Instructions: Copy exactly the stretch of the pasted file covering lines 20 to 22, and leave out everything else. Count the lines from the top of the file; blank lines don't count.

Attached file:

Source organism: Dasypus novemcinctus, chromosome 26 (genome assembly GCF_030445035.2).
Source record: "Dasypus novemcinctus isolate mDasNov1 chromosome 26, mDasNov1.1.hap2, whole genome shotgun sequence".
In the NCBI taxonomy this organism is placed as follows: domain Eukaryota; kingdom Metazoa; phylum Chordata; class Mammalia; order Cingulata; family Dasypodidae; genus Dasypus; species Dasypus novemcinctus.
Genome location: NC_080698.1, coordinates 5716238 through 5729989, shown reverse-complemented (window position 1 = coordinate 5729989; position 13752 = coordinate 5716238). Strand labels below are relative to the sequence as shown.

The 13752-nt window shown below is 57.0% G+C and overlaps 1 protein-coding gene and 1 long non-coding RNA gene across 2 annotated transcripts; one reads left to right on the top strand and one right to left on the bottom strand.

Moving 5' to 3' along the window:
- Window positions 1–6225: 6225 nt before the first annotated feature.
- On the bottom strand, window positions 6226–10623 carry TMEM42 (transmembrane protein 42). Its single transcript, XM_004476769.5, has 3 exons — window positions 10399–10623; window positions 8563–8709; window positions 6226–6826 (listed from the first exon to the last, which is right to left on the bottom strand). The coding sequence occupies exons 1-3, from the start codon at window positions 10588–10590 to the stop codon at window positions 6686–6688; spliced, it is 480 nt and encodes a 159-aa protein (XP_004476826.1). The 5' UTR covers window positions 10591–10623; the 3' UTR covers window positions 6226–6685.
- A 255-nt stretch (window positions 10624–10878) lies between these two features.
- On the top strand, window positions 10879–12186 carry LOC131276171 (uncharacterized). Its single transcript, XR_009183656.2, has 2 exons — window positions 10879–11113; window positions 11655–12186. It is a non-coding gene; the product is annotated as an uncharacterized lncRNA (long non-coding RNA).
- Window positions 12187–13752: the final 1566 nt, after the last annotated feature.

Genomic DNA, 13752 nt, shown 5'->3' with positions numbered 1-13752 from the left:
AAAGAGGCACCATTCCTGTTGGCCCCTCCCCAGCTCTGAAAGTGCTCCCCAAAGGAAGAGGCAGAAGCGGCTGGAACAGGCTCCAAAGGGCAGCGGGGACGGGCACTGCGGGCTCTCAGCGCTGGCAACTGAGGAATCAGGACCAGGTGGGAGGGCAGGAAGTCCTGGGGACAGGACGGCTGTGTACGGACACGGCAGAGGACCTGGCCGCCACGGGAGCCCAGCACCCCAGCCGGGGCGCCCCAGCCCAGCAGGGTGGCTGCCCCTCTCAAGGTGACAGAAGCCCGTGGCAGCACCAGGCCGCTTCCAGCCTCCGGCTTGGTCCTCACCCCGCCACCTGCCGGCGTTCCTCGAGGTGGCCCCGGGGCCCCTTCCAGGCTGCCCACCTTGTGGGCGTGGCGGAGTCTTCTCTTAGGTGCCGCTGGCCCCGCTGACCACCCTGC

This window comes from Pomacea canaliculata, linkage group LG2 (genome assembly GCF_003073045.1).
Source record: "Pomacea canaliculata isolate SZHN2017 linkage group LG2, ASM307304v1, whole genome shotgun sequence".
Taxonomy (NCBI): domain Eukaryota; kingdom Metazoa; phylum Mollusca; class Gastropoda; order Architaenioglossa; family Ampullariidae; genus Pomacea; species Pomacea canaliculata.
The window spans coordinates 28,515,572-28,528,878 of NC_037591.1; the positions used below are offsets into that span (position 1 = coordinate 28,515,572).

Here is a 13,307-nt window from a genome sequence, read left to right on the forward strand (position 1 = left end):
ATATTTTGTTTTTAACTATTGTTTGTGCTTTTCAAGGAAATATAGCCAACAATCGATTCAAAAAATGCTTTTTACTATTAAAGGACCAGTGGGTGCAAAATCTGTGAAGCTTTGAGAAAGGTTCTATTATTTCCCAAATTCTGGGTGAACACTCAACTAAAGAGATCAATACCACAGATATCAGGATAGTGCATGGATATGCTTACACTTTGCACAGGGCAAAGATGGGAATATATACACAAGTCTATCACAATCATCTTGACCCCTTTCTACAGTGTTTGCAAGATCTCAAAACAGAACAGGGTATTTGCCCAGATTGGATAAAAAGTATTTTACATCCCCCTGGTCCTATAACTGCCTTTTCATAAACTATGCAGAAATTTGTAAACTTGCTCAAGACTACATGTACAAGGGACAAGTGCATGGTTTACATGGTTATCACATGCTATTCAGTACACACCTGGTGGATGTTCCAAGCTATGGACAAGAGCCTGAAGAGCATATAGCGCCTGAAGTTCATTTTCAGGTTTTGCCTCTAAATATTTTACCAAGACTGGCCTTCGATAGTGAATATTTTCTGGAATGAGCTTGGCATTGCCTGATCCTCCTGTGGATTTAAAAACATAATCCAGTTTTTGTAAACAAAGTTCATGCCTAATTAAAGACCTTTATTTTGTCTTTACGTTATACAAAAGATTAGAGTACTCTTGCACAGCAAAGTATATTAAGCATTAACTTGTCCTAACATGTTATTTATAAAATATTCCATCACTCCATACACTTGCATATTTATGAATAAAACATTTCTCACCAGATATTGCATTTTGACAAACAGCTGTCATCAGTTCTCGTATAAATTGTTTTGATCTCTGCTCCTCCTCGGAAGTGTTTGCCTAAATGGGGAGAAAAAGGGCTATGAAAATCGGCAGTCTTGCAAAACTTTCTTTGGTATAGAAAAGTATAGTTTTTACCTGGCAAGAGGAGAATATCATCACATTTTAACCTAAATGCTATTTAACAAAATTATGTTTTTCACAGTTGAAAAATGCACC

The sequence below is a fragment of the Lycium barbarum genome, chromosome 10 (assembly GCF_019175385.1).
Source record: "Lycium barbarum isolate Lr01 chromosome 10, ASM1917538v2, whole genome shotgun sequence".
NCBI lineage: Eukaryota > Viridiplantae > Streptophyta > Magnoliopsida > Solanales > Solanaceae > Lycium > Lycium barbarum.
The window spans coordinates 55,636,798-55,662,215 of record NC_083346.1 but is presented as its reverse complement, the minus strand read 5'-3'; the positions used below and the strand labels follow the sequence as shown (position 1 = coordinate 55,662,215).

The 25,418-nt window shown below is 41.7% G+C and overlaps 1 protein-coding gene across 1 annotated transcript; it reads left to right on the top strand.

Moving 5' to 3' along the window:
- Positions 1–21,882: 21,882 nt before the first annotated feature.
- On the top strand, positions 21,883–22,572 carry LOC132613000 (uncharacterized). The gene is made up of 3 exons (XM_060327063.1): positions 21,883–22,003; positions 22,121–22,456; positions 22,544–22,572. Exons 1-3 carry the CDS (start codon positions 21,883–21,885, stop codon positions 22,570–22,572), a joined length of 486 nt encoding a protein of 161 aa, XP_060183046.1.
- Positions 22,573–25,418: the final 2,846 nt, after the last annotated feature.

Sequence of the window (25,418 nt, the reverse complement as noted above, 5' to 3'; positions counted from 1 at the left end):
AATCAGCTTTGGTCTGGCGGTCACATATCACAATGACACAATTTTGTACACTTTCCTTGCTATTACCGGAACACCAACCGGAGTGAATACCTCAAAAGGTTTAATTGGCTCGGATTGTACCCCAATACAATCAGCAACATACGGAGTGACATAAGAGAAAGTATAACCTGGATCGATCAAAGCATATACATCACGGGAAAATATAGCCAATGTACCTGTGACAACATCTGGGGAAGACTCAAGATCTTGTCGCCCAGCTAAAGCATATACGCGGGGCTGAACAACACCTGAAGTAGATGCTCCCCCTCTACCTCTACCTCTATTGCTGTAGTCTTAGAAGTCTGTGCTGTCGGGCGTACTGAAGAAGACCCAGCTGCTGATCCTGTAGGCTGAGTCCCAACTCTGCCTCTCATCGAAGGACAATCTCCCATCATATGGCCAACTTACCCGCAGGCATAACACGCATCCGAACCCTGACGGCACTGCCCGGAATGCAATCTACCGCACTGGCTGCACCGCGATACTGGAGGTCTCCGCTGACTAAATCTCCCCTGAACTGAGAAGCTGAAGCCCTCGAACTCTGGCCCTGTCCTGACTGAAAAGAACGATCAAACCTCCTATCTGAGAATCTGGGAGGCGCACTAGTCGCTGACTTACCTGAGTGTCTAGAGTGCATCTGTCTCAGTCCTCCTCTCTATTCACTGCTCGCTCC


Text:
The sequence below is a fragment of the Lycium barbarum genome, chromosome 10 (assembly GCF_019175385.1).
Source record: "Lycium barbarum isolate Lr01 chromosome 10, ASM1917538v2, whole genome shotgun sequence".
NCBI lineage: Eukaryota > Viridiplantae > Streptophyta > Magnoliopsida > Solanales > Solanaceae > Lycium > Lycium barbarum.